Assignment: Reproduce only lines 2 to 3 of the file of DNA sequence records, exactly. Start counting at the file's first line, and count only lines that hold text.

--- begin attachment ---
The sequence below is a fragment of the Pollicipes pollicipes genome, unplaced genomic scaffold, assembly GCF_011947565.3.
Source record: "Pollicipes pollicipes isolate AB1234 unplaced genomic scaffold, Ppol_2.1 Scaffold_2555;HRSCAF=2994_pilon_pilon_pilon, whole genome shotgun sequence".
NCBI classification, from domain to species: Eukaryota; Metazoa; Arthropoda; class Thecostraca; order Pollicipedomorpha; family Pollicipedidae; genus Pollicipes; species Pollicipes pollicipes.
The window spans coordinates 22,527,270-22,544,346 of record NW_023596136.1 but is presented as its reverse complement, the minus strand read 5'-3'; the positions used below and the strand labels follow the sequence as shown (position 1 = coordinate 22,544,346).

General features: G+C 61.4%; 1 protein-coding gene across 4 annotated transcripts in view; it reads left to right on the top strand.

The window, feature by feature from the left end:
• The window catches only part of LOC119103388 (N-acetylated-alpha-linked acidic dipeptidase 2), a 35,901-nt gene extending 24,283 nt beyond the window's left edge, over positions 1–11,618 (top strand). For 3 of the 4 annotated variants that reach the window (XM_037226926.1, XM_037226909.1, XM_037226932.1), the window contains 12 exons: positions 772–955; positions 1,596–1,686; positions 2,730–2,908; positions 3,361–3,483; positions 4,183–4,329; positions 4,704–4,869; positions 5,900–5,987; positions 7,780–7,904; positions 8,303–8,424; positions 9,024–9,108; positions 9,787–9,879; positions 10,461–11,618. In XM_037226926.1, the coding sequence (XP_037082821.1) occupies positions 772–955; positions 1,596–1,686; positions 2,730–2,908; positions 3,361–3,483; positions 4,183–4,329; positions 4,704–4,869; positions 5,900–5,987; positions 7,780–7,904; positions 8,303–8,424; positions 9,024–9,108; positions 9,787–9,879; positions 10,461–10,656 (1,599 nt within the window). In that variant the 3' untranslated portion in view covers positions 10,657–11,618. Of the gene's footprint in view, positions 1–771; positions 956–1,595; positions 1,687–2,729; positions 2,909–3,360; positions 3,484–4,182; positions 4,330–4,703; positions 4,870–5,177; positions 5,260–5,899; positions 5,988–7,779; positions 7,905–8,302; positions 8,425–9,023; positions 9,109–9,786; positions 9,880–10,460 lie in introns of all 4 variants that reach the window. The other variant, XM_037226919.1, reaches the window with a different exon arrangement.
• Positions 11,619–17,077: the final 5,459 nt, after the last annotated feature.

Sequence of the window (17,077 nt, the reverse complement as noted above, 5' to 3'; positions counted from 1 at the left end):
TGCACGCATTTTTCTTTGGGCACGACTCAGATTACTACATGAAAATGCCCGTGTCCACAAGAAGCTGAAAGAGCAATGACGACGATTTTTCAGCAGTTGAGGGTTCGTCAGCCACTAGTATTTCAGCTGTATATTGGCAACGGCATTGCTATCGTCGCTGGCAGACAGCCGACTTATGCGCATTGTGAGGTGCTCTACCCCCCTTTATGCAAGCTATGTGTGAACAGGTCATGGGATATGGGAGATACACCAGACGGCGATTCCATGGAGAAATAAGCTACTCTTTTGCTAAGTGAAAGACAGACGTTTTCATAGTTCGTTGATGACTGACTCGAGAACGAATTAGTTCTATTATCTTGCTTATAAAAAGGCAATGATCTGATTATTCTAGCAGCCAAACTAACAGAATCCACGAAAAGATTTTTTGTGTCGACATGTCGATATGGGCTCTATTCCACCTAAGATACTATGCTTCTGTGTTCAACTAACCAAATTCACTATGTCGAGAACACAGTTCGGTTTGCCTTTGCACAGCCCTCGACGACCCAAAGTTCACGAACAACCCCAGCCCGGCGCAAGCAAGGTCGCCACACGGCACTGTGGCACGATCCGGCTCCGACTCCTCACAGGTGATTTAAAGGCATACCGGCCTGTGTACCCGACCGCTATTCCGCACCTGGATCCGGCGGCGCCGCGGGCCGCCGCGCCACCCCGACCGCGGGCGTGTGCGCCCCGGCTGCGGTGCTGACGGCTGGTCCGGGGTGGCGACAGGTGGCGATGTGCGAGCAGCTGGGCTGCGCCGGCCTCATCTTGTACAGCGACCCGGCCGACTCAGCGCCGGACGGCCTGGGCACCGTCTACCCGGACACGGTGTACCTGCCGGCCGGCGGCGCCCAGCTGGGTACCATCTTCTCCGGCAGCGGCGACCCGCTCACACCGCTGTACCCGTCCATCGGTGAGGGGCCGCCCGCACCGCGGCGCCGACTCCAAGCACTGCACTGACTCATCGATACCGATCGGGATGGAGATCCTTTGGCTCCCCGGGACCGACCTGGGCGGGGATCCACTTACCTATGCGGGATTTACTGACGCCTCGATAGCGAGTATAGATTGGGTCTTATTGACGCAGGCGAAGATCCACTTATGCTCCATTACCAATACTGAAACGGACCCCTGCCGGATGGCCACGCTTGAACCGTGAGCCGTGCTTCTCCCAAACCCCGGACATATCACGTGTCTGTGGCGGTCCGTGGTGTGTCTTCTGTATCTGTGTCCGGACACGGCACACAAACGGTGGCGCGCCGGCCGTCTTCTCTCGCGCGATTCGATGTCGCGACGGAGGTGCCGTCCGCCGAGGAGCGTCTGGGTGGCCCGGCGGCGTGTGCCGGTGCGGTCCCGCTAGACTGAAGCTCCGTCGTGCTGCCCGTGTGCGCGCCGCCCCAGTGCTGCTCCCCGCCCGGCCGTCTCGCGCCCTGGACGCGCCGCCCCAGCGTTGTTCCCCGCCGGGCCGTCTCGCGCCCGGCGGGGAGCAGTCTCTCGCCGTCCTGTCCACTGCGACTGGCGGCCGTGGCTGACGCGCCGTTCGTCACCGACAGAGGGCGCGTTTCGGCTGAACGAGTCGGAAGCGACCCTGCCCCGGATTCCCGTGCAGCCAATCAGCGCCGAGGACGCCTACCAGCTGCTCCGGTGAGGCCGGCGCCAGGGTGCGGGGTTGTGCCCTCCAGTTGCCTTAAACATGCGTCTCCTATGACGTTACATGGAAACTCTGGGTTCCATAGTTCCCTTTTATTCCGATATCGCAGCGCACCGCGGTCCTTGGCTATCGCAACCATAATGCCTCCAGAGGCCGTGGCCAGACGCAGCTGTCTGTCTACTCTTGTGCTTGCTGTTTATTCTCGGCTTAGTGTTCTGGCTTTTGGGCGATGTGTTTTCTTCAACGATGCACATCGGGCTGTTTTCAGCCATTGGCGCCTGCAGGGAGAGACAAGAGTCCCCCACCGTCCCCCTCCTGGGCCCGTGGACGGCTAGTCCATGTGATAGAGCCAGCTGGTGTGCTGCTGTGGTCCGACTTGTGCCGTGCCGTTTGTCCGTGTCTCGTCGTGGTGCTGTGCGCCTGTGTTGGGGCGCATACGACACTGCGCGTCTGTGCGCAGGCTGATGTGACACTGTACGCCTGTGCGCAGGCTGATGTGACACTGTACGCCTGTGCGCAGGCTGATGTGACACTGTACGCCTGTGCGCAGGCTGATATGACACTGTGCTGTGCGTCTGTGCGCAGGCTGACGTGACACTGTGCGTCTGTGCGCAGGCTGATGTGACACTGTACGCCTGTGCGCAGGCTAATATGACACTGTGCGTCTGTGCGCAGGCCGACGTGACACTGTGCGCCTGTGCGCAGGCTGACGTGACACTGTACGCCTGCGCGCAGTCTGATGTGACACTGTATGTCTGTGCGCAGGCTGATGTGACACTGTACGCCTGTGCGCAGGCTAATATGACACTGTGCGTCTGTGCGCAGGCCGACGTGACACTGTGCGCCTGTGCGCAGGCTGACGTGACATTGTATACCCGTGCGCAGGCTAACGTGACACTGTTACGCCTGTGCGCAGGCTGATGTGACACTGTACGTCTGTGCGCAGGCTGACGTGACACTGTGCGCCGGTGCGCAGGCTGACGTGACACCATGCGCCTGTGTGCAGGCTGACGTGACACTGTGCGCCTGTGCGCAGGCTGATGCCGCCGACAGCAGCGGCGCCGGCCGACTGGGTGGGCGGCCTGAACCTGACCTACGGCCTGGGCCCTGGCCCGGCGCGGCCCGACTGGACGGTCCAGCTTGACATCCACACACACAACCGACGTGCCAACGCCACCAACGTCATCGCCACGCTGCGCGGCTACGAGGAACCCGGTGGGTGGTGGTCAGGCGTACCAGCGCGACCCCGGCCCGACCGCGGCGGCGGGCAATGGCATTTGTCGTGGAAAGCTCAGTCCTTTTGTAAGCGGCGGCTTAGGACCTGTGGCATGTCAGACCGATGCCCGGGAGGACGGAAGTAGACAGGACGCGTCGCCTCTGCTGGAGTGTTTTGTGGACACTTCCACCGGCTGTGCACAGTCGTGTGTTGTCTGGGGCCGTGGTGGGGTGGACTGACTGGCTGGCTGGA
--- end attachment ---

Source record: "Pollicipes pollicipes isolate AB1234 unplaced genomic scaffold, Ppol_2.1 Scaffold_2555;HRSCAF=2994_pilon_pilon_pilon, whole genome shotgun sequence".
NCBI classification, from domain to species: Eukaryota; Metazoa; Arthropoda; class Thecostraca; order Pollicipedomorpha; family Pollicipedidae; genus Pollicipes; species Pollicipes pollicipes.